Generated source code usually isn’t considered to be acceptable from an auditing/chain of trust point of view. Don’t expect the C code generated by the Zig compiler’s C backend to be normal readable C, expect something closer to minified js in style but without the minification aspect. Downloading a tarball of such generated C source should be considered equivalent to downloading an opaque binary to start the bootstrapping process.
Being able to trust a compiler toolchain is extremely important from a security perspective, and the Zig project believes that this extra work is worth it.
It would work fine, but it wouldn’t be legitimate as a bootstrappable build because the build would rely on a big auto-generated artifact. An auto-generated artifact isn’t source code. The question is: what do you need to build Zig, other than source code?
The issue is not to be completely free of all bootstrap seeds. The issue is to avoid making new ones. C is the most widely accepted and practical bootstrap target. What do you think is a better alternative?
C isn’t necessarily a bad choice today, but I think it needs to be explicitly acknowledged in this kind of discussion. C isn’t better at being bootstrapped than Zig, many just happen to have chosen it in their seed.
A C compiler written in Zig or Rust to allow bootstrapping old code without encouraging new C code to be written could be a great project, for example.
This is in fact being worked on: https://github.com/Vexu/arocc
Or do like Golang. For bootstrap you need to:
I certainly hope that’s true, but in reality wasm has existed for 5 years and C has existed for 50.
The issue is building from maintained source code with a widely accepted bootstrapping base, like a C compiler.
The Zig plan is to compile the compiler to C using its own C backend, once, and then refactor that output into something to maintain as source code. This compiler would only need to have the C backend.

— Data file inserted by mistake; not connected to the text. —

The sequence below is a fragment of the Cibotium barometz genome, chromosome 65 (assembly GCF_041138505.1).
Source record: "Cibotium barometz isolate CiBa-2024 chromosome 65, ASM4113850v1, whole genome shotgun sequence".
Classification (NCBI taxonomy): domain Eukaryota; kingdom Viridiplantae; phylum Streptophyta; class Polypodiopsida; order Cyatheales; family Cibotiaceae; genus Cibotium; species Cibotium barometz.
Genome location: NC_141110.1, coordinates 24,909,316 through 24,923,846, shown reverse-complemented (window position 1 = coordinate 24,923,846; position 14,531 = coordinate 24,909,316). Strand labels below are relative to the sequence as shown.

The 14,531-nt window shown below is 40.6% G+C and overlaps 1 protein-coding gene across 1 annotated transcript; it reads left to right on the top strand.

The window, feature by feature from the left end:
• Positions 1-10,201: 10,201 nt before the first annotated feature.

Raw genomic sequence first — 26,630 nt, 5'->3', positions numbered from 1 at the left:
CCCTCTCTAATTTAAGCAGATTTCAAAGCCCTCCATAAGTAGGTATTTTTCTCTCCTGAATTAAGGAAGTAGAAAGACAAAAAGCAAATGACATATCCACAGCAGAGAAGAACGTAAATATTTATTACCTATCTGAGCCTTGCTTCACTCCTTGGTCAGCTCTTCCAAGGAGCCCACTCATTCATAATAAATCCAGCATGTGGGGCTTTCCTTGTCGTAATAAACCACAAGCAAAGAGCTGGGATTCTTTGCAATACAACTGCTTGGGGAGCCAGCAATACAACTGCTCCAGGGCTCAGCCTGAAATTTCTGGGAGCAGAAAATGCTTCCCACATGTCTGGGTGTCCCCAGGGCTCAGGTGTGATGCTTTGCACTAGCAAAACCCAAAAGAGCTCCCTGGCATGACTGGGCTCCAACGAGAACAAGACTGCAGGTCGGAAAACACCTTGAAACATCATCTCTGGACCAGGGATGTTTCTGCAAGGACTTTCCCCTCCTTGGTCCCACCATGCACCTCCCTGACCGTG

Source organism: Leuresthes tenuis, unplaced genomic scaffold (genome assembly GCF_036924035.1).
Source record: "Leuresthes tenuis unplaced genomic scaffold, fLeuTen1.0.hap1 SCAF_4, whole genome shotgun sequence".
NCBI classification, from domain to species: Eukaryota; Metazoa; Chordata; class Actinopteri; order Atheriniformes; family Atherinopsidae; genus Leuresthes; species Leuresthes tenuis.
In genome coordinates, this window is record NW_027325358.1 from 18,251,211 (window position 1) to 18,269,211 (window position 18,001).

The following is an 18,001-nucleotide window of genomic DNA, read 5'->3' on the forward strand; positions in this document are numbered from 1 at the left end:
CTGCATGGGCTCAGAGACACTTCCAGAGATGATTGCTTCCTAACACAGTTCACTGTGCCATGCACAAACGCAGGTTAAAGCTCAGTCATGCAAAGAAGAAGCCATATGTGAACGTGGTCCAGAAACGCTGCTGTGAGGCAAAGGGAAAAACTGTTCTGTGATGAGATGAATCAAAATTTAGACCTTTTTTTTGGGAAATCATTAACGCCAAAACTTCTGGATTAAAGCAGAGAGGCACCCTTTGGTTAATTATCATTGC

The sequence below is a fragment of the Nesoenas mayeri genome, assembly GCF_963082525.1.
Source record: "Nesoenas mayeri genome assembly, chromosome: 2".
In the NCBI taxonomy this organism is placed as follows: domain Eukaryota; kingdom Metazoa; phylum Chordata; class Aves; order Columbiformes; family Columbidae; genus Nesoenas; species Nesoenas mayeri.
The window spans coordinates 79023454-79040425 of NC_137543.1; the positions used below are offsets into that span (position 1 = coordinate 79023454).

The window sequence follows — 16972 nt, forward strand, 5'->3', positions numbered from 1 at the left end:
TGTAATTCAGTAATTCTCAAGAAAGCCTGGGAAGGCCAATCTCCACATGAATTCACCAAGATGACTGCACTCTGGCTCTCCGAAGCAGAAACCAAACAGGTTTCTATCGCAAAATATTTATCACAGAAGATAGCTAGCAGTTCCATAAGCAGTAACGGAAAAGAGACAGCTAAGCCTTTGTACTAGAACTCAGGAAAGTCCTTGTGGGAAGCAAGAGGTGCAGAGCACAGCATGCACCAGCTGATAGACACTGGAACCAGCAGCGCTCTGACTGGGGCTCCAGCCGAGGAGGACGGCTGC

I mean, if it is, then it should have the time to grow some much needed features.
It’s okay if you don’t know because it’s not your language, but is this how Go works? I know there’s some kind of C bootstrap involved.
The Go compiler used to be written in C. Around 1.4 they switched to a Go compiler written in Go. If you were setting up an entirely new platform (and not use cross compiling), i believe the recommended steps are still get a C compiler working, build Go 1.4, then update from 1.4 to latest.
Bootstrapping a C compiler is usually much easier than bootstrapping a chain of some-other-language compilers.
Only if you accept a c compiler in your bootstrap seed and don’t accept a some-other-language compiler in your seed.
Theoretically. But from a practical point of view? Yes, there are systems like Redox (Rust), but in most cases the C compiler is an inevitable piece of the puzzle (the bootstrapping chain) when building an operating system. And in such cases, I would (when focused on simplicity) rather prefer a language that depends just on C (that I already have) instead of a sequence of previous versions of its own compilers. (and I say that as someone, who does most of his work in Java – which is terrible from the bootstrapping point-of-view)
However, I do not object much against the dependence on previous versions of your compiler. It is often the way to go, because you want to write your compiler in a higher language instead of some old-school C and because you create a language and you believe in its qualities, you use it also for writing the compiler. What I do not understand is why someone (not this particular case, I saw this pattern before many times) present the “self-hosted” as an advantage…
The self-hosted Zig compiler provides much faster compile times and is easier to hack, allowing language development to move forward. In theory the gains could be done in a different language, but some of the kind of optimizations used are exactly the kind of thing Zig is good at. See this talk for some examples: https://media.handmade-seattle.com/practical-data-oriented-design/.
I’m guessing from google translate, that it is 作. You can listen to google say it there:
I think it is this character 做 that means “do, make, produce” where 作 is more on “rise, grow”. Both characters are pronounced the same (same tone).